From 2014 to 2022, there’s been a noticeable shift in device usage among online Americans. Although overall computer usage declined from 89% to 70%, the usage of notebook computers remained steady. While desktop computer usage dropped from 74% to 45%, smartphone usage rose from 64% to 87%, signifying a consistent demand for mobile solutions. Interestingly, despite the surge in smartphone usage, notebook computers maintain their active presence. Generational changes in notebook usage also occurred, with boomers increasing their usage before and tapering after the pandemic, while the Silent + Greatest Generation raised their usage from 28% in 2014 to almost 40% before the pandemic, gently reducing it to 35% in 2022. Millennials maintained the highest usage rates nearly every year.
On a global scale, Apple has the largest share in the active home notebook base, followed by HP and Lenovo. In the U.S., Apple again leads the pack with the highest share. The average age of home notebook users skews slightly older than the average online adult, with Japan hosting the oldest users. Gen Z adults show the lowest usage rate across the U.S., Germany, U.K., and Japan, with most home notebook users falling into the millennial, Gen X, or boomers/Silent generations. Regarding brand and age, Apple has the youngest users globally, while HP has the oldest. Moreover, brands have no significant effect on home notebook activities, with the top three activities being identical across all major brands.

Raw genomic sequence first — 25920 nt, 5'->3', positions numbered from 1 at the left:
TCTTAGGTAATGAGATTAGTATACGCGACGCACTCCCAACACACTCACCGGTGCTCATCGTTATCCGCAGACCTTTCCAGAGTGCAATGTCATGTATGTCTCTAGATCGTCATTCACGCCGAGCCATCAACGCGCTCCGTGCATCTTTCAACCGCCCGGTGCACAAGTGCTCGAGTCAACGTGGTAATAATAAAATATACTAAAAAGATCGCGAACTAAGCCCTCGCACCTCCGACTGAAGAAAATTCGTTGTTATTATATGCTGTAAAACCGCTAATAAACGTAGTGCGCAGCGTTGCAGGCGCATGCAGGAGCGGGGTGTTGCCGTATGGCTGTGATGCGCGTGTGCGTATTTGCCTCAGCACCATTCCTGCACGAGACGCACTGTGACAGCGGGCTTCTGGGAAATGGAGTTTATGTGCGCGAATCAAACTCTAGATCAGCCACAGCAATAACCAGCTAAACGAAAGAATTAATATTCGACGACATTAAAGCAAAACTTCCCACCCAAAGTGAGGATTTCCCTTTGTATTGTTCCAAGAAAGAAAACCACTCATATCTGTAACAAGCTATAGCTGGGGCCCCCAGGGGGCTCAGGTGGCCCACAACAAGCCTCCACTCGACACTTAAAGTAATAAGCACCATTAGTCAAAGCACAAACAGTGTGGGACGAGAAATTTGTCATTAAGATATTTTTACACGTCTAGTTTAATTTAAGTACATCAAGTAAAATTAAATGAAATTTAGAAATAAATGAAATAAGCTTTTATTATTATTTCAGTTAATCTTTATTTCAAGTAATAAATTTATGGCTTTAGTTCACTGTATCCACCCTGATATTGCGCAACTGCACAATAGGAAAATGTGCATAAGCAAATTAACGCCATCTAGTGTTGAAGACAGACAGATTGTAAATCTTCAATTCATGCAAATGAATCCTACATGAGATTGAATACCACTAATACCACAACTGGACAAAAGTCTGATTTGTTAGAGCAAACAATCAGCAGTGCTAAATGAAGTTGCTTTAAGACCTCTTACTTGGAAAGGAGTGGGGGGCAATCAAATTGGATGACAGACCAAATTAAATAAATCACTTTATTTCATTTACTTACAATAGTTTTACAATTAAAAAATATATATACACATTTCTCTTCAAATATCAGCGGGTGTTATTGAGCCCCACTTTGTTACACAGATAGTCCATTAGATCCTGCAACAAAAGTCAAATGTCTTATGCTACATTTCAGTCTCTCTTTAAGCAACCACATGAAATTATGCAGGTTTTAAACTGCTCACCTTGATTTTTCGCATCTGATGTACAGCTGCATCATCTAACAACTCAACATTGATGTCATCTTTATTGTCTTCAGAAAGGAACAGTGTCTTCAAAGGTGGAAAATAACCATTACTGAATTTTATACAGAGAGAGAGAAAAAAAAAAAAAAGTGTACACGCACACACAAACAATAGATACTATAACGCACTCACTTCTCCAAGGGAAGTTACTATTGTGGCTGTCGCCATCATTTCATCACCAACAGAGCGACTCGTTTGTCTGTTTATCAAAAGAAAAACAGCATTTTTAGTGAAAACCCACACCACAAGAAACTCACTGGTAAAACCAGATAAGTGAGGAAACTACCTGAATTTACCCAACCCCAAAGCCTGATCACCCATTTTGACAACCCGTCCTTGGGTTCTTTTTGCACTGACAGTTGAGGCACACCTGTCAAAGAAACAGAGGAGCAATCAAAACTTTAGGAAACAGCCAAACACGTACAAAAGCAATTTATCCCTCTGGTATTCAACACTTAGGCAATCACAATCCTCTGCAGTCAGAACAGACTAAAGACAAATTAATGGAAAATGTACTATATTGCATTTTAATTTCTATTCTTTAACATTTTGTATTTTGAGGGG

This TUPdate looks at the penetration levels of notebooks/laptops from 2014 to 2022 as well as smartphones and other computer form factors. It profiles users of home notebook/laptop users by their demographics, purchase recency, and activities.